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Interview with Jeffrey Kimball

Little bird

HBO

When were you first bitten by the bird watching bug?

JEFFREY KIMBALL

Ive been an animal lover all my life. But I wasnt a birder until I moved to New York City and had been here a while and found myself trying to escape to nature.  I love New York City, but I also missed being connected to nature.  And I discovered that when I would take vacations to national parks or wild areas, looking for birds was a good excuse to get out in nature and still be accomplishing something like a good New Yorker feels they have to do. When I got married and raised a family I moved to the Upper West Side so we could be close to the park.  Thats when I really found out that I didnt need to go to the Rocky Mountains to see nature, that there was a facsimile of nature right here in Central Park.  And the more time I spent there, the more my wife and other documentary filmmaker friends of mine heard me telling stories about the people Id met. Thats where the idea for the film grew out of.

HBO

What do you think the attraction is to birders?

JEFFREY KIMBALL

Its often been said that, because birds fly, they capture our imagination.  Birds are very colorful, and fairly conspicuous.  Most birders are interested in identifying a wide variety.  But for me, Im interested in the biodiversity aspect. Theres something wonderful about walking through a city park and seeing a bird and realizing we havent completely just paved over nature, that nature is among us.

HBO

Did the focus of the film change as you got into it?

JEFFREY KIMBALL

The aspect of the story that became more and more interesting to me as the film went on was the idea of how urban wildlife survives.   And that even in the middle of one of the biggest metropolitan areas in the United States, theres this thriving piece of nature that is kind of on top of us now.  And as one of the characters in the film says, its a perfectly valid form of nature.  Its kind of a twenty-first century idea of nature - that we are part of nature and nature is living right here with us, in the middle of a city.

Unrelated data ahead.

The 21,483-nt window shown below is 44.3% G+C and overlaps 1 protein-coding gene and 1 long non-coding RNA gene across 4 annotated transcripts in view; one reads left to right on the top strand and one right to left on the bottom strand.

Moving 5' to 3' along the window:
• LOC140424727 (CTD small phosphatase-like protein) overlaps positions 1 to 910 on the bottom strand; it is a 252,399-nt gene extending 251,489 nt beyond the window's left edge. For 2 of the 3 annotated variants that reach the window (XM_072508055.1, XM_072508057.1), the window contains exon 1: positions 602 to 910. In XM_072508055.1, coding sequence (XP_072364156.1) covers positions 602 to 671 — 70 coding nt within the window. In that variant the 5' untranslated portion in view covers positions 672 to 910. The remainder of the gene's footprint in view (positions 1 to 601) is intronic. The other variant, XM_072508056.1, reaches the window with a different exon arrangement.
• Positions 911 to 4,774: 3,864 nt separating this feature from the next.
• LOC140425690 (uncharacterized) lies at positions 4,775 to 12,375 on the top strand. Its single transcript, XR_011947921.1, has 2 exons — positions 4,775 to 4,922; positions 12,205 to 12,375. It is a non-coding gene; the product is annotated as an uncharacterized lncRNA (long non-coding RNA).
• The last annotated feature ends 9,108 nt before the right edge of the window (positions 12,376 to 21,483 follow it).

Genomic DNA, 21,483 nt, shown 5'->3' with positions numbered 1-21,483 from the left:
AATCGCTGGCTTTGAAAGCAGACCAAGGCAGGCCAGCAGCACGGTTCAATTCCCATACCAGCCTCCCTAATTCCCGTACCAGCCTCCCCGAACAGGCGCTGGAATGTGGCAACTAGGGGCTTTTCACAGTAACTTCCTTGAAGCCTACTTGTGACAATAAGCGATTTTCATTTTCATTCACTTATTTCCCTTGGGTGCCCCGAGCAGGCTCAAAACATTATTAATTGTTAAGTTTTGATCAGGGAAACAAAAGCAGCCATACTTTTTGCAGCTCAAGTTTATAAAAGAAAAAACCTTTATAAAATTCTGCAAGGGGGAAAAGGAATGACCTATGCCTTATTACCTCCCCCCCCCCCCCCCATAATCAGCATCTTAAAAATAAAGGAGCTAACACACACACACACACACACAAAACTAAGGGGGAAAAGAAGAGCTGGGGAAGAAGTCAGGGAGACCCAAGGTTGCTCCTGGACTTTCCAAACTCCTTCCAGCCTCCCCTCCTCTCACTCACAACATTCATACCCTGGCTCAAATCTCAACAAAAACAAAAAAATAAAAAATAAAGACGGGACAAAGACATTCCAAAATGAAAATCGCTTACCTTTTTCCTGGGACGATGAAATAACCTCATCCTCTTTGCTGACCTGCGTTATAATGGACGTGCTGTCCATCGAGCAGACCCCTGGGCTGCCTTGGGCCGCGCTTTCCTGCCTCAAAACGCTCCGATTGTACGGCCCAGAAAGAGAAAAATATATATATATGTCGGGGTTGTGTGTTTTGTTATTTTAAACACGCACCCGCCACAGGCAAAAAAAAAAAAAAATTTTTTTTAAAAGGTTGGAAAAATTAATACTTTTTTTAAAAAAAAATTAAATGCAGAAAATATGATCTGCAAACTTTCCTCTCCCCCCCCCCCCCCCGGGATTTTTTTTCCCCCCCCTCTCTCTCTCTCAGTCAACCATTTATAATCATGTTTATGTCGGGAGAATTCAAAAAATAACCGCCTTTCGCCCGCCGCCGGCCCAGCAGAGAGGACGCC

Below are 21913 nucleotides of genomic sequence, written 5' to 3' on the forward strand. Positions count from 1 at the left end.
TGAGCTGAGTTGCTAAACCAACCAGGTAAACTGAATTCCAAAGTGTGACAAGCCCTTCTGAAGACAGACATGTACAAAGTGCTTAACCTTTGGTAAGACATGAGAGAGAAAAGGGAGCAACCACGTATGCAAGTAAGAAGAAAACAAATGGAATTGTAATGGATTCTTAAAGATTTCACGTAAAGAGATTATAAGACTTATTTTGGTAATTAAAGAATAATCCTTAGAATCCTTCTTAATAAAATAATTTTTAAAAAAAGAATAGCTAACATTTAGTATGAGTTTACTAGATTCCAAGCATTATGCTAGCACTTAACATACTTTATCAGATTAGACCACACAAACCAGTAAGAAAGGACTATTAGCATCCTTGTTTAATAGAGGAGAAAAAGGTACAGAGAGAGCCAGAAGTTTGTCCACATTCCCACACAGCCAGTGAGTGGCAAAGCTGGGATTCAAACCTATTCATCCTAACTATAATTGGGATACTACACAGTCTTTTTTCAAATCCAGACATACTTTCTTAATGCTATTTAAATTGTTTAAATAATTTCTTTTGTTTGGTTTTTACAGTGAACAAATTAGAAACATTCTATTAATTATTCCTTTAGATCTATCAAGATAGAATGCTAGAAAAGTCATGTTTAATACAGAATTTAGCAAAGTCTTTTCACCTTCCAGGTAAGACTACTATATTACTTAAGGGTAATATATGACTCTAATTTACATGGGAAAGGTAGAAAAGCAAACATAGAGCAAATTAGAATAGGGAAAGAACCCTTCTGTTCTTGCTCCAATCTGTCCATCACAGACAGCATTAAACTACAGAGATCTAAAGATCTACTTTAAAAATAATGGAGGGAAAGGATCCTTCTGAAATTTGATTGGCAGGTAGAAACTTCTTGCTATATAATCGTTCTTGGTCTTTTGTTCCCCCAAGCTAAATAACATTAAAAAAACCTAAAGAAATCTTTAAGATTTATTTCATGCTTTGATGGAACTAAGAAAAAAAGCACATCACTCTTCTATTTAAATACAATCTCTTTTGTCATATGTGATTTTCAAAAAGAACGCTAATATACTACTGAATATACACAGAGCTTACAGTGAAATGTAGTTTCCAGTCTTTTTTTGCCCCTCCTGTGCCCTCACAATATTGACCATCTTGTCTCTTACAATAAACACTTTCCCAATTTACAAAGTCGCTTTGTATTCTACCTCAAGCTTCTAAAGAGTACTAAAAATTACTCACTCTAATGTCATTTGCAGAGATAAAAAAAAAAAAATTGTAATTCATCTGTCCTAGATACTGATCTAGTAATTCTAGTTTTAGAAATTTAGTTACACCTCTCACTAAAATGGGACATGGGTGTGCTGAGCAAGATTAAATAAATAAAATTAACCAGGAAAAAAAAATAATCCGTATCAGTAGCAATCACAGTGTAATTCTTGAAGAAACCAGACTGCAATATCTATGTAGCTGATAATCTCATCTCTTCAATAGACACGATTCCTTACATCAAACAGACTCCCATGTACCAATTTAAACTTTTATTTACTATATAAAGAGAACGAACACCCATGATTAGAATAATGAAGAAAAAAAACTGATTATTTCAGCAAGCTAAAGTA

"...a vacant lot, or a backyard, or a strip of road - anything can be thought of as habitat and should be preserved and treated as habitat and not abused, because it very well may be supporting a little pocket of nature."

HBO

Did the interviews come first or the footage of the birds?

JEFFREY KIMBALL

Because I didnt want to make a film about people telling us how great nature in Central Park is, and how much birds mean to them then have very few pictures of birds, I shot a lot of the bird footage first.

HBO

What do you think the birds can teach us?

JEFFREY KIMBALL

They can certainly teach us resiliency.  Here are birds that have managed to figure out how to survive in the middle of this megopolis that weve created.  Theres also something kind of purposeful about the way they go about their business. Even though theres airplanes overhead and taxi cabs zooming by, theyre going about their business.  Theyre not letting that ruffle them too much.

HBO

What do you hope audiences take away from the film?

JEFFREY KIMBALL

The Central Park effect is a ornithological term, referring to what happens when you put an urban park in the middle of an urban landscape.  It will have the effect, as a magnet, of funneling birds into it.  And it does refer to our Central Park, of course, but its true for other cities.  And what I really hope people take away is that a vacant lot, or a backyard, or a strip of road - anything can be thought of as habitat and should be preserved and treated as habitat and not abused, because it very well may be supporting a little pocket of nature.  And I think thats becoming more important as the acreage of wilderness areas diminish. Every little piece of green, especially along these migratory flyways, these little urban parks are a haven for wildlife.

Birders: The Central Park Effect

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